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Originally published February 1, 2008 at 12:00 AM | Page modified February 5, 2008 at 12:36 PM

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Movie review

A desperate ghost in an unfunny purgatory

Ever since "Ghost" became an unexpected phenomenon 18 years ago, beyond-the-grave romantic comedies have tried to match its box-office success. And now Paul Rudd is haunted by Eva Longoria Parker in the unfortunately wit-deprived "Over Her Dead Body."

Special to The Seattle Times

Movie review 1.5 stars

"Over Her Dead Body," with Paul Rudd, Lake Bell, Eva Longoria Parker, Jason Biggs. Written and directed by Jeff Lowell. 95 minutes. Rated PG-13 for language, flatulence jokes, sexual references. Several theaters.

Ever since "Ghost" became an unexpected phenomenon 18 years ago, beyond-the-grave romantic comedies have tried to match its box-office success. Reese Witherspoon played a ghost who fell for Mark Ruffalo in "Just Like Heaven"; Gerard Butler was Hilary Swank's deceased but never forgotten husband in "P.S. I Love You"; and now Paul Rudd is haunted by Eva Longoria Parker in the unfortunately wit-deprived "Over Her Dead Body."

Parker plays Kate, a grating perfectionist who dies on her wedding day when she complains about a sculpted angel. She orders it back to the shop, it falls on her and she ends up seeing real angels — or at least someone who looks like an angel in a whited-out purgatory.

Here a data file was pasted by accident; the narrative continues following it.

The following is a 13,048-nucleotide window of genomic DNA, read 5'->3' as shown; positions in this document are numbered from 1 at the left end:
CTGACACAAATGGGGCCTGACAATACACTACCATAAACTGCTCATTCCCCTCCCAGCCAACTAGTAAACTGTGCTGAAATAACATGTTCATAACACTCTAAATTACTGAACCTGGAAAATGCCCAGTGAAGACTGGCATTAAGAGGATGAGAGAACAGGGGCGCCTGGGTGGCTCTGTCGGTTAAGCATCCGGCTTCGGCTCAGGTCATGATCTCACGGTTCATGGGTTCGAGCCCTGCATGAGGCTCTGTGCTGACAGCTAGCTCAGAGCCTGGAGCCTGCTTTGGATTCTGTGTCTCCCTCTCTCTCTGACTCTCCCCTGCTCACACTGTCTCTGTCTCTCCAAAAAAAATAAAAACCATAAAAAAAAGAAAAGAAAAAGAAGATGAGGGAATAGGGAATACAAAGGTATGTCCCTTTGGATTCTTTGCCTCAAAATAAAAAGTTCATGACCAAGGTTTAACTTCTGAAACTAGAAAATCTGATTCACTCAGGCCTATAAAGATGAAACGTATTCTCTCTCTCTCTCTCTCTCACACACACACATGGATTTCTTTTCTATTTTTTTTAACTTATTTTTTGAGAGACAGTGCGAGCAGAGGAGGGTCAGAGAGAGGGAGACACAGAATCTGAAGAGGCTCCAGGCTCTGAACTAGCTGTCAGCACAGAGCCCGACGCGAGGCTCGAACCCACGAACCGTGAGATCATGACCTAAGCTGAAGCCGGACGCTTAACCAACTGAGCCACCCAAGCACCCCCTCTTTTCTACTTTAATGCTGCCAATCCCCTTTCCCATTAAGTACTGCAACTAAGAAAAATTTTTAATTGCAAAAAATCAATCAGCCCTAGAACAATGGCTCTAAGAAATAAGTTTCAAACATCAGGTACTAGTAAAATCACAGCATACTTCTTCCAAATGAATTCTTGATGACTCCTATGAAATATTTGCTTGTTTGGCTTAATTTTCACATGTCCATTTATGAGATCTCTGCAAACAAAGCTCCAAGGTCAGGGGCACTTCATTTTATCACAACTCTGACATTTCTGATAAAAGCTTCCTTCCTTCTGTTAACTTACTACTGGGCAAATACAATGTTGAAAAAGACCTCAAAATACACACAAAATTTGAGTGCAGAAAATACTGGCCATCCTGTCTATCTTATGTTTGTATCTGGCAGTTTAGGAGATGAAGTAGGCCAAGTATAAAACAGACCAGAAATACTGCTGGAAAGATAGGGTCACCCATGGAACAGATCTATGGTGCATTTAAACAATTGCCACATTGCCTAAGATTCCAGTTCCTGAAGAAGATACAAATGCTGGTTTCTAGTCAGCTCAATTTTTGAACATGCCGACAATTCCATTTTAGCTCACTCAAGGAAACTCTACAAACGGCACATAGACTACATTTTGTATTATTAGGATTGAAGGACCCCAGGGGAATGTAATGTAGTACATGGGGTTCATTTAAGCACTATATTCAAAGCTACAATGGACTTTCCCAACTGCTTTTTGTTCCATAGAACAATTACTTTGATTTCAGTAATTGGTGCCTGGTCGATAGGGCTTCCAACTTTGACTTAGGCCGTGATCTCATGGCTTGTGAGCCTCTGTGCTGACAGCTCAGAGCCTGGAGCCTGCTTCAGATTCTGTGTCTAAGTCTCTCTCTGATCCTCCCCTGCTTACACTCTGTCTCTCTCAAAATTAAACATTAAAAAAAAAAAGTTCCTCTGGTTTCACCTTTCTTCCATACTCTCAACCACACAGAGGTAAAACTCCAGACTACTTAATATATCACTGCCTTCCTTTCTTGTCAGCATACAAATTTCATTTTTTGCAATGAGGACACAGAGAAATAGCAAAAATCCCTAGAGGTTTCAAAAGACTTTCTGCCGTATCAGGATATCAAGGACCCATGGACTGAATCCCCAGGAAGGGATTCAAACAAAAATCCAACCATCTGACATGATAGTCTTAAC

Kate is so pushy that she won't listen to instructions about what she's supposed to accomplish in the afterlife. Since she can't have Henry, her almost-husband and a pleasant veterinarian (played by Rudd), she wants to make sure he's not dating someone else. When he starts to fall for a romantic medium, Ashley (Lake Bell from "Boston Legal"), Kate starts levitating, casting spells and making life a supernatural hell for everyone.

Writer-director Jeff Lowell, a television veteran ("Spin City"), trots out the expected gags that depend on who can see ghosts, who can't and why. In this movie, dogs and parrots can sense their presence, and so can Ashley, who only seems to be addressing thin air — and/or an invisible cellphone.

Henry is clueless, and so are the many strangers who pass by when Ashley is apparently experiencing hallucinations. While Lowell tries to copy the comic tradition established by "Topper," "Blithe Spirit" and their many imitators, he's not terribly consistent about what Kate's ghost can express and how she can express it.

Evidently aware that the plot needs a bit of filler to keep it from becoming entirely predictable, he throws in several episodes in which irrelevant pratfalls are staged just behind the main action. Ashley's gay pal (Jason Biggs) inadvertently sets fire to himself, and the vet's office and a restaurant are filled with similar background distractions. At a particularly desperate point, Rudd seems to be competing with the length, volume and variety of Adam Sandler's flatulence routines.

The plot offers few surprises, aside from a last-minute confession by Biggs. Parker does little with a one-dimensional role (we spend much of the movie wishing another angel would flatten her), while Rudd and Bell gamely attempt to supply romantic chemistry that isn't present in the script.

John Hartl: johnhartl@yahoo.com

Copyright © 2008 The Seattle Times Company

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